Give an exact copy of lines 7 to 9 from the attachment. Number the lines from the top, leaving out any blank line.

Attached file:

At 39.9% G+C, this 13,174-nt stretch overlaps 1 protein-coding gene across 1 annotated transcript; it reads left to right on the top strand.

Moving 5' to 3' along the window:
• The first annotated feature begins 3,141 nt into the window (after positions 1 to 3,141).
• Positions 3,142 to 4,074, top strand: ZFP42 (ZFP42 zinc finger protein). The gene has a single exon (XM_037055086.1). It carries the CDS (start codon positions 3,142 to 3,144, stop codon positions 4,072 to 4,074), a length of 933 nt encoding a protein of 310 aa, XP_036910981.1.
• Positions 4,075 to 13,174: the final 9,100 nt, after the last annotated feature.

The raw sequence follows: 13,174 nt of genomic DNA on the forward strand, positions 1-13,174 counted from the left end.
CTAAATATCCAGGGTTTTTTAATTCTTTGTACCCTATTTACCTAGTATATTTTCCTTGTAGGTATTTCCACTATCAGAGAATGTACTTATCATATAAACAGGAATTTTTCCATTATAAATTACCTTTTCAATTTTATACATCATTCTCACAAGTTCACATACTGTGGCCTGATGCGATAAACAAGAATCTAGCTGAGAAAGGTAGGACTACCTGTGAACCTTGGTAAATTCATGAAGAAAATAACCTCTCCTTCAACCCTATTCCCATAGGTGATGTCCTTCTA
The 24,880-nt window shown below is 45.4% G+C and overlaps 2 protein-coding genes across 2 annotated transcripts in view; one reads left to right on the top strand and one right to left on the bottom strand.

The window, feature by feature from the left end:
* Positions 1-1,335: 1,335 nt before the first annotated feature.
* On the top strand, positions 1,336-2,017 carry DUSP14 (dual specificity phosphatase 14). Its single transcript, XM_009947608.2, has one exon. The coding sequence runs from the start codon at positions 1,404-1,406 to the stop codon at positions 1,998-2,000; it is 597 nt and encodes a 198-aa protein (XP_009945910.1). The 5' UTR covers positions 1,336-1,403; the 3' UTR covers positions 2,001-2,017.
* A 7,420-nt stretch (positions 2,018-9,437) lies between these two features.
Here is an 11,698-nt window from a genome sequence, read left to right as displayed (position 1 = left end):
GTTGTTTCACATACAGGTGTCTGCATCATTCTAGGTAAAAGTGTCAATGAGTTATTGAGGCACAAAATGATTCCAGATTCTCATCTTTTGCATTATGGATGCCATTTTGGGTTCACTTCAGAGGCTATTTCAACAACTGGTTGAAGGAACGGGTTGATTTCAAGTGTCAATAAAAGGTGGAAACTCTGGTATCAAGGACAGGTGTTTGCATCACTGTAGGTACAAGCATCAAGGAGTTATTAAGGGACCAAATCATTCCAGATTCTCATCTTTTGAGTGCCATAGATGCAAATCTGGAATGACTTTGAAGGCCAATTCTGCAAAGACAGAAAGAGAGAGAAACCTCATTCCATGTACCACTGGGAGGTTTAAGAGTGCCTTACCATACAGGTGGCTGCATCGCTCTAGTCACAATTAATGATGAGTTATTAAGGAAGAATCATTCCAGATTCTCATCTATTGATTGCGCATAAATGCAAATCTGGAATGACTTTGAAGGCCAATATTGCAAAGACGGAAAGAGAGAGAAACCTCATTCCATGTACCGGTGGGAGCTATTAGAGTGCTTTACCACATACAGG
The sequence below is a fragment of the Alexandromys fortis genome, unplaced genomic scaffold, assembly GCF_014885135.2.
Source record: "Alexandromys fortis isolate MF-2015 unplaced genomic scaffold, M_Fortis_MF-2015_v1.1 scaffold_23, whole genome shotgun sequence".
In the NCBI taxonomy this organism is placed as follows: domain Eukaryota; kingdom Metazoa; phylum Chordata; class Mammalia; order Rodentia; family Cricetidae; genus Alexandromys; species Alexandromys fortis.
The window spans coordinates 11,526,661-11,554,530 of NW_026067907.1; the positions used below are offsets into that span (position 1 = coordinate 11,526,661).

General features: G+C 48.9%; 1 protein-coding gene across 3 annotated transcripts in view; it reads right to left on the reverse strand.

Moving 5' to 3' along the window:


CTAAATATCCAGGGTTTTTTAATTCTTTGTACCCTATTTACCTAGTATATTTTCCTTGTAGGTATTTCCACTATCAGAGAATGTACTTATCATATAAACAGGAATTTTTCCATTATAAATTACCTTTTCAATTTTATACATCATTCTCACAAGTTCACATACTGTGGCCTGATGCGATAAACAAGAATCTAGCTGAGAAAGGTAGGACTACCTGTGAACCTTGGTAAATTCATGAAGAAAATAACCTCTCCTTCAACCCTATTCCCATAGGTGATGTCCTTCTA
The 24,880-nt window shown below is 45.4% G+C and overlaps 2 protein-coding genes across 2 annotated transcripts in view; one reads left to right on the top strand and one right to left on the bottom strand.

The window, feature by feature from the left end: